Haha, this just proves how much of a nerdy group we are :P
    :cool:
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    Can anyone please explain to me the logic behind june 2010 question 6- the final final part? I seem to always fail these questions!

    NVM: it just clicked!
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    (Original post by PhysicsGirl)
    I think you're getting a little confused. You only need to use P(a⎪b) = P (a ∩ b) / P (b) when the variables are associated (not-independent); if a and b are independent, then P (a ∩ b) = P (a) x P (b) . For c)ii), the easiest way is to consider all the possible combinations; you know x must be greater than 1, and that x + T must be equal to or less than 9, therefore you could have; (2,3), (2,6), (3,3), (3,6), or (4,3). Find the probability of each situation happening, then add (since this is an OR situation; it could be (2,3) OR (2,6) etc, etc).
    I kind of get what your saying, but then how can you explain what is done in the mark scheme for those questions, because for the same type of question i.e P(a⎪b) ? I'm sure this is stats 1 stuff Just to clarify continuous are independent (every value is random?), and discrete are mutually exclusive




    (Original post by OnimushaGTA)
    Haha, that's quite hard!

    I don't quite understand your last line, what do you mean?
    The formulas are standard basically; not all of them can be used for every question, it depends on whether or not they are mutually exclusive?

    I.e if they both can happen at the same time or not?

    If they are independent which is the case for continuous random variables -i.e the value can be between any number -like weight of a person can vary between 73kg - 69kg or something then you use P(A n B) = P(A).P(B)

    However, mutually exclusive events such as flipping a coin (you cannot get both heads and tails) are 'discrete' random variables and thus use the other probability formulas available.

    Such as the P(A U B) = P(A) + P(B) - P(A n B)
    Sorry if this sounds stupid, but does P(A U B) mean the same as P(a⎪b)? The last line meant :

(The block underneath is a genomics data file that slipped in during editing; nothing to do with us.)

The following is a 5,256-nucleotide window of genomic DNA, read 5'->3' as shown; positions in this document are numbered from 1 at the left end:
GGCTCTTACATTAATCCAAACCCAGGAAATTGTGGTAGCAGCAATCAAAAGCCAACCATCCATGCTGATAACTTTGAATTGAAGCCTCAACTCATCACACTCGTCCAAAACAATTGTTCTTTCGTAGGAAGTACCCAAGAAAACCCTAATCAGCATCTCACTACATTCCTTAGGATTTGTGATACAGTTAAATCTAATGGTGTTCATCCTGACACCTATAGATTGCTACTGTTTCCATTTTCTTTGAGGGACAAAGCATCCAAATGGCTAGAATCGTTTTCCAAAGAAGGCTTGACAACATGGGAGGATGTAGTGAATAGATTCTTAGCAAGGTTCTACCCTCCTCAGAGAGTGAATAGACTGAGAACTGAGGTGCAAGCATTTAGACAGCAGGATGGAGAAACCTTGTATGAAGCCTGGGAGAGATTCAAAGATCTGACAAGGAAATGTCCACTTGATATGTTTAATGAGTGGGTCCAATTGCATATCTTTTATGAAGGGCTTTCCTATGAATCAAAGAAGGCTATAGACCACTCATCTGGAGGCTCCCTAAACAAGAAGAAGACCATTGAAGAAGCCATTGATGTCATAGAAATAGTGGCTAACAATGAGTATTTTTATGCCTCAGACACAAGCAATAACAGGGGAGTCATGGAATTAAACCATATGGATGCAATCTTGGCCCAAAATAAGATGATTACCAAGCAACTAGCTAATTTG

Why is this the case? Is P(a⎪b) for Discrete random variables = P (a) / P (b) and for continuous variables = P (a ∩ b) / P (b)? Please explain if i am wrong thanks
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    (Original post by coolstorybrother)
    I kind of get what your saying, but then how can you explain what is done in the mark scheme for those questions, because for the same type of question i.e P(a⎪b) ? I'm sure this is stats 1 stuff Just to clarify continuous are independent (every value is random?), and discrete are mutually exclusive





    Sorry if this sounds stupid, but does P(A U B) mean the same as P(a⎪b)? The last line meant :
    Why is this the case? Is P(a⎪b) for Discrete random variables = P (a) / P (b) and for continuous variables = P (a ∩ b) / P (b)? Please explain if i am wrong thanks
    P( A U B) means the probability of A or B occuring
    P(A|B) means the probability of A occuring given B


    And I think I explained the last line then :L


    The best thing for you to do would be to go and revisit S1 probability laws and how it all works..etc?
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    Can anyone help with june 10 6 biii)
    In the mark scheme they get 0.08 from somewhere.. How?
    Ty
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    (Original post by OnimushaGTA)
    You go girl, physics girl!

    (don't know why I said this, sounded good in my head :L)
    Smooth operator :cool:
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    (Original post by Nerdatious)
    I won't be :cry:
    Nawww!! Think about how relieved you will be this weekend though! Just two more days! :woo:
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    (Original post by OnimushaGTA)
    P( A U B) means the probability of A or B occuring
    P(A|B) means the probability of A occuring given B


    And I think I explained the last line then :L


    The best thing for you to do would be to go and revisit S1 probability laws and how it all works..etc?
    BRAINWAVE!! I get it now, so for the cii, as the events were independent P(A n B)
    was simply multiplying the two probabilities. Whereas with the continuous random variables as the are not associative, you have to use the other formula the P(A|B) one :L Could you confirm thats right please?
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    (Original post by coolstorybrother)
    BRAINWAVE!! I get it now, so for the cii, as the events were independent P(A n B)
    was simply multiplying the two probabilities. Whereas with the continuous random variables as the are not associative, you have to use the other formula the P(A|B) one :L Could you confirm thats right please?
    Spot on!
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    (Original post by In One Ear)
    Can anyone please explain to me the logic behind june 2010 question 6- the final final part? I seem to always fail these questions!

    NVM: it just clicked!
    HOw do you do it! Explain plz! Where do they get there numbers from!